Still Life Fruits and vegetables

Short description of the topic

In this activity, children get to know the term still life and view examples of still life photography. They create a still life table with fruits and vegetables and try out different perspectives.

Learning outcomes

  • Competencies
    • Linguistic competences: new vocabulary
    • Digital and media competence
    • Artistic competence: exploring perspective, light, composition
    • Detecting details
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    Target group
    structure.template.345 years and up
    • Whole class: Discussing still life, viewing photos of still life on a laptop
      Individual work: Photographing
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    Required materials
    • Camera
    • Computer
    • objects for still life setting
    • tablecloth (optional)
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Still Life

(.pdf 174.14 KB)

Description of the activity (step by step)


Ask the children if they know what the words “still life” mean. Let the children express their opinions and make predictions related to the new phrase. Then, explain what still life is and look at the examples of still life together on the computer.

Show pictures of fruits and vegetables made by Edward Weston. Show a picture at a time and let the children guess what it depicts. Is it a pepper bell, a mushroom, or a cabbage? Weston photographed the objects from interesting perspectives and created an intriguing image of ordinary and everyday objects with the help of expert lighting. Make children aware of different perspectives and try to figure out how Weston took the photos – from above, front or bellow? What colors can they see? What form do the objects have?


Prepare two or three tables where you will take the photos. You can make them more neutral by covering them with a white table cloth. Prepare some fruits and vegetables in a basket and let the children choose what they would like to photograph. You can let the children help you prepare the setting. You can decide together how to place the objects, how many, etc. Let the children carefully inspect each object from all sides and discuss what might be interesting on a photograph.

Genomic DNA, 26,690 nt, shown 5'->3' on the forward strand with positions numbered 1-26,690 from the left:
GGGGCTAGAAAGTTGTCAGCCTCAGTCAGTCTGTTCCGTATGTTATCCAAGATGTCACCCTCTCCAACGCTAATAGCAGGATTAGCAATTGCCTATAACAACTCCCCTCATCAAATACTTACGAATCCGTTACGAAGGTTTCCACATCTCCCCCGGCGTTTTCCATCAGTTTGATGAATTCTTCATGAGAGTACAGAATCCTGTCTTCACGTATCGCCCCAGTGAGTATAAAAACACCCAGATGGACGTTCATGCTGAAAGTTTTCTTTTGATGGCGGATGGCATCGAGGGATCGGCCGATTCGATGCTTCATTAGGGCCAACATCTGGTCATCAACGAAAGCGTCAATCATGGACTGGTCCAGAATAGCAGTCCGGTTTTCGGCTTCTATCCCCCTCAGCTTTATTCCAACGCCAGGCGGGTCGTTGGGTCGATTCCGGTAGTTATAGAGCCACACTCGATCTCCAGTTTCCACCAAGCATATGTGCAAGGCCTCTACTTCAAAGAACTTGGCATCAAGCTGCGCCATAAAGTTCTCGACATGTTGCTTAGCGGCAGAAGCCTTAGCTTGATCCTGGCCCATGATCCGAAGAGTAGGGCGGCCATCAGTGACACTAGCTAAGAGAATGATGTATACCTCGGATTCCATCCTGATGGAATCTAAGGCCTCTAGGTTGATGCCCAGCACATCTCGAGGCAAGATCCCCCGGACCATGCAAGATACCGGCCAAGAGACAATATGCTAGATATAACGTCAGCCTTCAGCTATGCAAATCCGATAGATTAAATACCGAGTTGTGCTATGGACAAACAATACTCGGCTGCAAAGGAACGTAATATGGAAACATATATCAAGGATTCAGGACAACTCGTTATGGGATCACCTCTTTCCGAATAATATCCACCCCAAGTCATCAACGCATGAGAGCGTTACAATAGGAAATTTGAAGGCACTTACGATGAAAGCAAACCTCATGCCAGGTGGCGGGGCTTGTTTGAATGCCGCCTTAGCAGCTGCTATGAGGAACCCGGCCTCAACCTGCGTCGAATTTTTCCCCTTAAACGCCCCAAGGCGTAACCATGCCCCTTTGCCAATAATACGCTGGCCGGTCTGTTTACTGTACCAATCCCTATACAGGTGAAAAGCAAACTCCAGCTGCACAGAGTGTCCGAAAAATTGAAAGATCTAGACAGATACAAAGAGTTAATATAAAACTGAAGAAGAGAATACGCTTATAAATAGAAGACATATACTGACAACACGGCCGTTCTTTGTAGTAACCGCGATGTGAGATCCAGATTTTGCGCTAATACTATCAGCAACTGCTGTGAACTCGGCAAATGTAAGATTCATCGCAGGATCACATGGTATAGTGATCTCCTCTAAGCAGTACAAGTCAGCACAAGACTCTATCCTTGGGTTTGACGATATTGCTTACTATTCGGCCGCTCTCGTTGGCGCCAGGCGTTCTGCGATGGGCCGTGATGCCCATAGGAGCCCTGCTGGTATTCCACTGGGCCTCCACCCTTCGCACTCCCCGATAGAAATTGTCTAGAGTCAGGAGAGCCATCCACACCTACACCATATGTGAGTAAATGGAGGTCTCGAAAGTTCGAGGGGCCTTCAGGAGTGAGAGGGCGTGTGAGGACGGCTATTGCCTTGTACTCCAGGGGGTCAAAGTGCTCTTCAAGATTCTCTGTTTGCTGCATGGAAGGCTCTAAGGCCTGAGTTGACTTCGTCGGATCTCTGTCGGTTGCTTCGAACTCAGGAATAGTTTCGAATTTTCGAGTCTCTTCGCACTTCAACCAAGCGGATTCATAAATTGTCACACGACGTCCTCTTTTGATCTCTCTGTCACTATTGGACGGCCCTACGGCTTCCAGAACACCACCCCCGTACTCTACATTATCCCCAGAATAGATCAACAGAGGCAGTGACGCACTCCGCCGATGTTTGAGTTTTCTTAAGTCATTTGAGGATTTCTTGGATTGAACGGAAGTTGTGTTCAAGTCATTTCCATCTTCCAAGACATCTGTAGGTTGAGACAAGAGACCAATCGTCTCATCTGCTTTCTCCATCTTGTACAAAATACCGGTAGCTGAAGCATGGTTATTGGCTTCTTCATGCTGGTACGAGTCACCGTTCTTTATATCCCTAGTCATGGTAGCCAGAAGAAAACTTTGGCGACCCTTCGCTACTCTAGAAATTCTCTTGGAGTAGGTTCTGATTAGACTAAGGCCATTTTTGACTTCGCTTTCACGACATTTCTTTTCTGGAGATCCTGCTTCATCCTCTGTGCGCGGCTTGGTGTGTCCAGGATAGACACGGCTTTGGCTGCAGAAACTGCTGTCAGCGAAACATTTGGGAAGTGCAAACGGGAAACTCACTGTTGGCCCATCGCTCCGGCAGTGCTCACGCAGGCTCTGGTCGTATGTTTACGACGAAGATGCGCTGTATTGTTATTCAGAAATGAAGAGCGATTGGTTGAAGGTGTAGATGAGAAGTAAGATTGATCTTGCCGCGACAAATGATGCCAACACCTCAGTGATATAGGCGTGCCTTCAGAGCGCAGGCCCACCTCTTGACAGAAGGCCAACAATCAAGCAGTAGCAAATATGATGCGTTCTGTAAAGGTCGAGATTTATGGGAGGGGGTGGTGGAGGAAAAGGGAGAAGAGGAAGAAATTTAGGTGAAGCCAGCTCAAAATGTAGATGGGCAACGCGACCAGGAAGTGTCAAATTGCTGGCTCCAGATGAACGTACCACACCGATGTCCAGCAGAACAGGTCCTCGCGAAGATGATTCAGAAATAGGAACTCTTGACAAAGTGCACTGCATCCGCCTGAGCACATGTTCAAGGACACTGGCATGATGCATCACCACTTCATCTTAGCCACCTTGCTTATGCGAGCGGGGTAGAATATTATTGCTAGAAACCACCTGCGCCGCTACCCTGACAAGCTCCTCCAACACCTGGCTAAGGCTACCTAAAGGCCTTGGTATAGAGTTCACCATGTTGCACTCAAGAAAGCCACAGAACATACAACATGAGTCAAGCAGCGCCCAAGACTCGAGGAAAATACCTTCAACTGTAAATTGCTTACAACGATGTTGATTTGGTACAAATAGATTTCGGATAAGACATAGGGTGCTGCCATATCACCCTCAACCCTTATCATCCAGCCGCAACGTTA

Then let the children take photos freely. Remind them of the different perspectives Weston used and motivate them to experiment with perspective as well. Encourage them to take photos of details and try out different distances to the object.


Divide the children into small groups and look at the photos they took on the computer. Discuss the pictures: what is on the photo, what color is it, how are the photos different from each other, etc.

Compare the photos and try to find out together which was taken from a smaller distance and which from farther away, which was taken from above and which from the side, etc.

Variations and additional ideas

Organize still life photographing several times. You can include flowers from the kindergarten garden, children’s favorite toys, leaves from a nearby tree, food, etc.

You can ask children to make towers of objects and photograph them – how many apples can they stack one on another? How many dry leaves? How many building blocks?

You can photograph still life inside or outside.

The children can take photos of the composition first, and then try to paint it. How do the artworks differ in approach?

Background information and didactical perspective

Still life: Still life is a work of art that focuses on inanimate objects. Most often it includes ordinary and everyday objects. They can be natural (plants, vegetables, stones, and feathers) or manmade (items of clothing, toys, prepared food).

The focus of still-life photography is put on the arrangement of objects, framing, and lighting. The use of unusual perspectives and framing can turn ordinary objects into something special. Still life is a great genre for children. They can experiment with perspectives and arrangements. The object does not move. They can observe that light changes throughout the day, etc. They can take pictures of objects they like and discover the basics of photography intuitively.

Edward Weston (1886 – 1958) was an American photographer. He was one of the most influential American photographers of the 20th century and photographed still life, nudes, portraits, landscapes, and other genres.